Rory McIlroy said not having the "big personalities" of LIV golfers Sergio Garcia, Lee Westwood and Ian Poulter at the Ryder Cup allowed others to step into leadership roles and gave younger players room to grow at the tournament.
Garcia, Westwood and Poulter were absent from Europe's victory over the U.S. at the Marco Simone Golf & Country Club after their decisions to join the Saudi-backed LIV circuit and subsequent resignations of their DP World Tour memberships.
The trio had played key roles at the Ryder Cup over the years.
Garcia is Europe's record points scorer with 28.5 from 10 appearances, while Westwood earned 24 points in 11 appearances at the biennial event and finished on the winning side seven times.
Poulter played at seven Ryder Cups and helped Europe win five of them, with his huge performances earning him the nickname 'The Postman' as he always delivered at the event.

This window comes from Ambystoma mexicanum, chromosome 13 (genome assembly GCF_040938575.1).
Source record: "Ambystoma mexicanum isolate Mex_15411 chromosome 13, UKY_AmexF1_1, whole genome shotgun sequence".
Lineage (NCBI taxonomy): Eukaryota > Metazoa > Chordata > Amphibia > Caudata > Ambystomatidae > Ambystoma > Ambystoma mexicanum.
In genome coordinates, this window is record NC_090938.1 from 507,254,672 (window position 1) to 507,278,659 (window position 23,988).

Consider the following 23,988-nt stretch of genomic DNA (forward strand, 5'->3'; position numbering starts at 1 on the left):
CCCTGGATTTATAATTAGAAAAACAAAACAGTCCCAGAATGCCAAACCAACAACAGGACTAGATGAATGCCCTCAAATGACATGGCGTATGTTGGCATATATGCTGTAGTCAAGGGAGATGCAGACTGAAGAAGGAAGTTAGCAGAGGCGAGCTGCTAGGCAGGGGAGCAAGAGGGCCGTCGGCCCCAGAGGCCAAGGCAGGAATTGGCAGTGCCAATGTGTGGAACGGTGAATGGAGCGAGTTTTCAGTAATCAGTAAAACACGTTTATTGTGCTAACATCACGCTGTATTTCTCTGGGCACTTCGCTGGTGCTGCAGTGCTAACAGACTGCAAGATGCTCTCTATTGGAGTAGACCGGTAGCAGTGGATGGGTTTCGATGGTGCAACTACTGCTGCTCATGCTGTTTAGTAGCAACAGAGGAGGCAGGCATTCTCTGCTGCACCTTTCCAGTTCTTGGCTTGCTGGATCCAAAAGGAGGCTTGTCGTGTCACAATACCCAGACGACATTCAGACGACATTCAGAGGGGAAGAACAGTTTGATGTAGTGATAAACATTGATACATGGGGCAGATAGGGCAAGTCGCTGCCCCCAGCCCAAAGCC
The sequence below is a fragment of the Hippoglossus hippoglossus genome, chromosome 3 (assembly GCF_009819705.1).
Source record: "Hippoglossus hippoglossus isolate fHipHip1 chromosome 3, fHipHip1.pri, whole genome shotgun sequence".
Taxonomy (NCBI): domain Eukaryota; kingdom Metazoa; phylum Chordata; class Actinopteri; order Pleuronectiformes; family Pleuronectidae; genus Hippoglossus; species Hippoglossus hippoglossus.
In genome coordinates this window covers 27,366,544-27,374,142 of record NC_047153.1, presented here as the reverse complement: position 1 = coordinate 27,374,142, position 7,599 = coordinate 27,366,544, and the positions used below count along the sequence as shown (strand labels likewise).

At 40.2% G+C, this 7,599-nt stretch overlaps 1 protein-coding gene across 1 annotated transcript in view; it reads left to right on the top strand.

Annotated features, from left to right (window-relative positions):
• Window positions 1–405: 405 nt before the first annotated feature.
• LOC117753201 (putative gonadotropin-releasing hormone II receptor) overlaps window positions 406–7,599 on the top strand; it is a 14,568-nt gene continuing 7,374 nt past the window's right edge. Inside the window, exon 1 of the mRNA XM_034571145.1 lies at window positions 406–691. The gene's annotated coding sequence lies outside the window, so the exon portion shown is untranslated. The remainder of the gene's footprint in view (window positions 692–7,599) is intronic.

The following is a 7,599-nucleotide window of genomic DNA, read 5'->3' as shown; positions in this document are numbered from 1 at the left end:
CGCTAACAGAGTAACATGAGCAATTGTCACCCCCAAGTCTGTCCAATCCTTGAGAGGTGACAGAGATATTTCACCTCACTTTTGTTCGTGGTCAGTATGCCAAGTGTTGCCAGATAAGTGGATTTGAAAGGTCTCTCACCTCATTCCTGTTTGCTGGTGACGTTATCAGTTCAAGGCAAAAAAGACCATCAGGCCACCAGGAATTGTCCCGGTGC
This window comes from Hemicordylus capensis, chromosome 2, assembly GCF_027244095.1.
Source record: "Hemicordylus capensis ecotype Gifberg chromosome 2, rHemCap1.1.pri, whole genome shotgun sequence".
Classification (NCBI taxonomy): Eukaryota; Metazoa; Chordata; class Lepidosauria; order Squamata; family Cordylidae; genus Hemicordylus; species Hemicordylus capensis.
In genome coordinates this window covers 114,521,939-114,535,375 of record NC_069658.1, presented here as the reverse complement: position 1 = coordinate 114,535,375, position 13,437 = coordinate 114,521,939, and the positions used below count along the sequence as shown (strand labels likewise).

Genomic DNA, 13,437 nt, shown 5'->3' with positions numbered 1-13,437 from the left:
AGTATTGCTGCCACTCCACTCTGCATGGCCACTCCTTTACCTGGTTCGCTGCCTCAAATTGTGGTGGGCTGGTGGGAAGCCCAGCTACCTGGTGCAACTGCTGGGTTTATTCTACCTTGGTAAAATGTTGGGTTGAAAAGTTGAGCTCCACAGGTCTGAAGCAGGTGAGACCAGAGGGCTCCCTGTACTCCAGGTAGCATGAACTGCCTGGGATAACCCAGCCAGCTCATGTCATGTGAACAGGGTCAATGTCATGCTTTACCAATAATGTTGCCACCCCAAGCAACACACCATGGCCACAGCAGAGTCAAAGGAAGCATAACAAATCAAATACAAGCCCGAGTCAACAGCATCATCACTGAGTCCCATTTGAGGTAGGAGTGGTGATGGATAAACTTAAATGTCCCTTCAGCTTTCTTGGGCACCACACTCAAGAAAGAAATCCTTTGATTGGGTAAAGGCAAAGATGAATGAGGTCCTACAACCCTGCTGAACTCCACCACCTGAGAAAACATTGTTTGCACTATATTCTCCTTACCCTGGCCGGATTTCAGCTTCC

"They've had unbelievable Ryder Cup careers and they've made their choices, and they've done what they've done and no one can take away the impact they've had for the European team over the years," the 34-year-old McIlroy said.
"But I feel like this week, not having those big personalities in the team room let other guys have that chance to flourish and to shine: Viktor (Hovland), Jon (Rahm), myself.
"There wasn't a ton of space taken up in that room by some of the other big personalities, and I think that just let the rest of the team just sort of flourish. It's a young team. We can all grow together.
"I could potentially be the oldest person on the team next time. It's a new era. And it's a pretty good one."
Shane Lowry agreed that the victory in Rome could be the start of a new era as they shift their focus to the 2025 event at Bethpage, New York.
"Look at all the young players in Europe coming up, we have a great foundation now for the future and I think it is a great chance to look forward."